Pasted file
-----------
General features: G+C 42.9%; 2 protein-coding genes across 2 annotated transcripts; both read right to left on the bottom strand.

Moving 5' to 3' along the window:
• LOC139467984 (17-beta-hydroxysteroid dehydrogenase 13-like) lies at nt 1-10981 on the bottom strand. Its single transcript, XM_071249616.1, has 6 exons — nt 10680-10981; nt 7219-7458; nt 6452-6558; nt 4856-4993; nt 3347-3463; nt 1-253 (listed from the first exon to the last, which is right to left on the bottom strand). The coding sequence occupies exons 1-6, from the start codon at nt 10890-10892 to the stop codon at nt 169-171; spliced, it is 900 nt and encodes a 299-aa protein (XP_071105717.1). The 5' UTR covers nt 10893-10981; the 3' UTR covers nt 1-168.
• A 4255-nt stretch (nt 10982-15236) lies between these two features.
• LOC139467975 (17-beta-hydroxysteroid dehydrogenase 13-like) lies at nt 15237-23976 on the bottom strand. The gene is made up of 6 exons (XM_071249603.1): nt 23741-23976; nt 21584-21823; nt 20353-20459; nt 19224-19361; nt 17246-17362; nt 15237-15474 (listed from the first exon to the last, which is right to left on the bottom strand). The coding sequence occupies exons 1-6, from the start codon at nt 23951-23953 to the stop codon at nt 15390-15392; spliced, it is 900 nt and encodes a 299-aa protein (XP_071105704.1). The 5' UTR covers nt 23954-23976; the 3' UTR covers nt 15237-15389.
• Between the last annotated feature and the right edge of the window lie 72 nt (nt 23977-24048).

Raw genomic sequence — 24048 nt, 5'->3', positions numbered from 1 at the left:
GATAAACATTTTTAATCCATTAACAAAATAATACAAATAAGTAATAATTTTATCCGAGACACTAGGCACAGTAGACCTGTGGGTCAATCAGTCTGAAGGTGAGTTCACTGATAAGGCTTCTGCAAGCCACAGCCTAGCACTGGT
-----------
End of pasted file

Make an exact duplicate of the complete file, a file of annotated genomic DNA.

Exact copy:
General features: G+C 42.9%; 2 protein-coding genes across 2 annotated transcripts; both read right to left on the bottom strand.

Moving 5' to 3' along the window:
• LOC139467984 (17-beta-hydroxysteroid dehydrogenase 13-like) lies at nt 1-10981 on the bottom strand. Its single transcript, XM_071249616.1, has 6 exons — nt 10680-10981; nt 7219-7458; nt 6452-6558; nt 4856-4993; nt 3347-3463; nt 1-253 (listed from the first exon to the last, which is right to left on the bottom strand). The coding sequence occupies exons 1-6, from the start codon at nt 10890-10892 to the stop codon at nt 169-171; spliced, it is 900 nt and encodes a 299-aa protein (XP_071105717.1). The 5' UTR covers nt 10893-10981; the 3' UTR covers nt 1-168.
• A 4255-nt stretch (nt 10982-15236) lies between these two features.
• LOC139467975 (17-beta-hydroxysteroid dehydrogenase 13-like) lies at nt 15237-23976 on the bottom strand. The gene is made up of 6 exons (XM_071249603.1): nt 23741-23976; nt 21584-21823; nt 20353-20459; nt 19224-19361; nt 17246-17362; nt 15237-15474 (listed from the first exon to the last, which is right to left on the bottom strand). The coding sequence occupies exons 1-6, from the start codon at nt 23951-23953 to the stop codon at nt 15390-15392; spliced, it is 900 nt and encodes a 299-aa protein (XP_071105704.1). The 5' UTR covers nt 23954-23976; the 3' UTR covers nt 15237-15389.
• Between the last annotated feature and the right edge of the window lie 72 nt (nt 23977-24048).

Raw genomic sequence — 24048 nt, 5'->3', positions numbered from 1 at the left:
GATAAACATTTTTAATCCATTAACAAAATAATACAAATAAGTAATAATTTTATCCGAGACACTAGGCACAGTAGACCTGTGGGTCAATCAGTCTGAAGGTGAGTTCACTGATAAGGCTTCTGCAAGCCACAGCCTAGCACTGGT